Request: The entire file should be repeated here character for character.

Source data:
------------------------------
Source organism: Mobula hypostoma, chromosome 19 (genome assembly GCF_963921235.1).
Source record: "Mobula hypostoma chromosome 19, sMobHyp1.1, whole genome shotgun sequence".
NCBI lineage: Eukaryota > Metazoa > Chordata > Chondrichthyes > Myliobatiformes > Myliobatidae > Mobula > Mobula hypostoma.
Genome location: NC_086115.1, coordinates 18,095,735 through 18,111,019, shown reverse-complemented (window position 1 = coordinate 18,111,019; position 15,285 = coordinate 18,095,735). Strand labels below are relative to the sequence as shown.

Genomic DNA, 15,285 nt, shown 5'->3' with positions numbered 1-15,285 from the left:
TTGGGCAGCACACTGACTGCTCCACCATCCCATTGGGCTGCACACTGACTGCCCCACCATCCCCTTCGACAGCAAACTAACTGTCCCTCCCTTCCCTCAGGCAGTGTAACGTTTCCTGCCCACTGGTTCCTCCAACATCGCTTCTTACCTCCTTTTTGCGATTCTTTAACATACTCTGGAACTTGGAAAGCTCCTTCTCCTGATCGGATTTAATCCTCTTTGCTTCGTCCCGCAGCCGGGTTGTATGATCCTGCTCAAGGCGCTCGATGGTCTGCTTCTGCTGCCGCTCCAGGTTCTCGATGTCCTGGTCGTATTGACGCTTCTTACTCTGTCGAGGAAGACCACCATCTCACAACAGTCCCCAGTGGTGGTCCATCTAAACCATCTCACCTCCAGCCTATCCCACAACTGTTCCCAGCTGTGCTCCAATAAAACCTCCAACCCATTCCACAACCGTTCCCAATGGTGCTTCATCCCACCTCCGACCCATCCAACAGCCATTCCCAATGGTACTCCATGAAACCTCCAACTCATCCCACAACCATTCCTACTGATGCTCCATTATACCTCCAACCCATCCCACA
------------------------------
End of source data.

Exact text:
Source organism: Mobula hypostoma, chromosome 19 (genome assembly GCF_963921235.1).
Source record: "Mobula hypostoma chromosome 19, sMobHyp1.1, whole genome shotgun sequence".
NCBI lineage: Eukaryota > Metazoa > Chordata > Chondrichthyes > Myliobatiformes > Myliobatidae > Mobula > Mobula hypostoma.
Genome location: NC_086115.1, coordinates 18,095,735 through 18,111,019, shown reverse-complemented (window position 1 = coordinate 18,111,019; position 15,285 = coordinate 18,095,735). Strand labels below are relative to the sequence as shown.

Genomic DNA, 15,285 nt, shown 5'->3' with positions numbered 1-15,285 from the left:
TTGGGCAGCACACTGACTGCTCCACCATCCCATTGGGCTGCACACTGACTGCCCCACCATCCCCTTCGACAGCAAACTAACTGTCCCTCCCTTCCCTCAGGCAGTGTAACGTTTCCTGCCCACTGGTTCCTCCAACATCGCTTCTTACCTCCTTTTTGCGATTCTTTAACATACTCTGGAACTTGGAAAGCTCCTTCTCCTGATCGGATTTAATCCTCTTTGCTTCGTCCCGCAGCCGGGTTGTATGATCCTGCTCAAGGCGCTCGATGGTCTGCTTCTGCTGCCGCTCCAGGTTCTCGATGTCCTGGTCGTATTGACGCTTCTTACTCTGTCGAGGAAGACCACCATCTCACAACAGTCCCCAGTGGTGGTCCATCTAAACCATCTCACCTCCAGCCTATCCCACAACTGTTCCCAGCTGTGCTCCAATAAAACCTCCAACCCATTCCACAACCGTTCCCAATGGTGCTTCATCCCACCTCCGACCCATCCAACAGCCATTCCCAATGGTACTCCATGAAACCTCCAACTCATCCCACAACCATTCCTACTGATGCTCCATTATACCTCCAACCCATCCCACA